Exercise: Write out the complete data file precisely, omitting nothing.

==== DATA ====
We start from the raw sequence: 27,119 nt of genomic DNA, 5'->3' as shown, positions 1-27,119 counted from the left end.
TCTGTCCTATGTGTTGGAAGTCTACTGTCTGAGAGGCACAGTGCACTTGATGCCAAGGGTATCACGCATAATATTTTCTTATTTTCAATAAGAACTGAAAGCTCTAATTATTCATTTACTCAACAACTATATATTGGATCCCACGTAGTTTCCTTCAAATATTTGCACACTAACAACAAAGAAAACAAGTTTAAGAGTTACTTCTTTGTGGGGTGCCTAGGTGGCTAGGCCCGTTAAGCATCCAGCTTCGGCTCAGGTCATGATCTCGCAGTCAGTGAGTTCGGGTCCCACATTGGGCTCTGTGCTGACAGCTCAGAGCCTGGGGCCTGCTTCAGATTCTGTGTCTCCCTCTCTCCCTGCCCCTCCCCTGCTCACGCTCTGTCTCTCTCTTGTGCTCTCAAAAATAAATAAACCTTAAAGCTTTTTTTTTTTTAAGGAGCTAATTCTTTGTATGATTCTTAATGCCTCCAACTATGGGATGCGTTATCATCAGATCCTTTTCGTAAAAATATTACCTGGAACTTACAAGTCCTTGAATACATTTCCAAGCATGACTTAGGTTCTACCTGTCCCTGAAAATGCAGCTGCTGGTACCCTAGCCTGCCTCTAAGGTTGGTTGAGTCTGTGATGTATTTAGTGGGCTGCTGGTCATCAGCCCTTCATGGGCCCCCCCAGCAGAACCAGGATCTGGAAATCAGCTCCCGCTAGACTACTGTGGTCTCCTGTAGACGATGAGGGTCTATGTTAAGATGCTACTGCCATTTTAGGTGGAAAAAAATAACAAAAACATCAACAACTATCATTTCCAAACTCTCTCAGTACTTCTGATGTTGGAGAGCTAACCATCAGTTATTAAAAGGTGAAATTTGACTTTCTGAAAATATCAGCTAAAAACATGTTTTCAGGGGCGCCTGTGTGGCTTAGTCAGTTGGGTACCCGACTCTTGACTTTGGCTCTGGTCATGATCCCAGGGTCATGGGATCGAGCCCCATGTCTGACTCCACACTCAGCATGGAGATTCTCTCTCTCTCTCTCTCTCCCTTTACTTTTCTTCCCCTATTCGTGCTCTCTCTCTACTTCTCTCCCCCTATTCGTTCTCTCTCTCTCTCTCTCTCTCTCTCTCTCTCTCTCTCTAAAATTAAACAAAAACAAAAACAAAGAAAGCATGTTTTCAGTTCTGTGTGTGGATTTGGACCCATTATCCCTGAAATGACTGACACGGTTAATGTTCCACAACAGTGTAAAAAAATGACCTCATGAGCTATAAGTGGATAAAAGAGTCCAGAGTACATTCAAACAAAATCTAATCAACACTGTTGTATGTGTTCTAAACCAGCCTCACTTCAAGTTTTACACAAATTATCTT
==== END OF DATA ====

We start from the raw sequence: 27,119 nt of genomic DNA, 5'->3' as shown, positions 1-27,119 counted from the left end.
TCTGTCCTATGTGTTGGAAGTCTACTGTCTGAGAGGCACAGTGCACTTGATGCCAAGGGTATCACGCATAATATTTTCTTATTTTCAATAAGAACTGAAAGCTCTAATTATTCATTTACTCAACAACTATATATTGGATCCCACGTAGTTTCCTTCAAATATTTGCACACTAACAACAAAGAAAACAAGTTTAAGAGTTACTTCTTTGTGGGGTGCCTAGGTGGCTAGGCCCGTTAAGCATCCAGCTTCGGCTCAGGTCATGATCTCGCAGTCAGTGAGTTCGGGTCCCACATTGGGCTCTGTGCTGACAGCTCAGAGCCTGGGGCCTGCTTCAGATTCTGTGTCTCCCTCTCTCCCTGCCCCTCCCCTGCTCACGCTCTGTCTCTCTCTTGTGCTCTCAAAAATAAATAAACCTTAAAGCTTTTTTTTTTTTAAGGAGCTAATTCTTTGTATGATTCTTAATGCCTCCAACTATGGGATGCGTTATCATCAGATCCTTTTCGTAAAAATATTACCTGGAACTTACAAGTCCTTGAATACATTTCCAAGCATGACTTAGGTTCTACCTGTCCCTGAAAATGCAGCTGCTGGTACCCTAGCCTGCCTCTAAGGTTGGTTGAGTCTGTGATGTATTTAGTGGGCTGCTGGTCATCAGCCCTTCATGGGCCCCCCCAGCAGAACCAGGATCTGGAAATCAGCTCCCGCTAGACTACTGTGGTCTCCTGTAGACGATGAGGGTCTATGTTAAGATGCTACTGCCATTTTAGGTGGAAAAAAATAACAAAAACATCAACAACTATCATTTCCAAACTCTCTCAGTACTTCTGATGTTGGAGAGCTAACCATCAGTTATTAAAAGGTGAAATTTGACTTTCTGAAAATATCAGCTAAAAACATGTTTTCAGGGGCGCCTGTGTGGCTTAGTCAGTTGGGTACCCGACTCTTGACTTTGGCTCTGGTCATGATCCCAGGGTCATGGGATCGAGCCCCATGTCTGACTCCACACTCAGCATGGAGATTCTCTCTCTCTCTCTCTCTCCCTTTACTTTTCTTCCCCTATTCGTGCTCTCTCTCTACTTCTCTCCCCCTATTCGTTCTCTCTCTCTCTCTCTCTCTCTCTCTCTCTCTCTCTCTAAAATTAAACAAAAACAAAAACAAAGAAAGCATGTTTTCAGTTCTGTGTGTGGATTTGGACCCATTATCCCTGAAATGACTGACACGGTTAATGTTCCACAACAGTGTAAAAAAATGACCTCATGAGCTATAAGTGGATAAAAGAGTCCAGAGTACATTCAAACAAAATCTAATCAACACTGTTGTATGTGTTCTAAACCAGCCTCACTTCAAGTTTTACACAAATTATCTT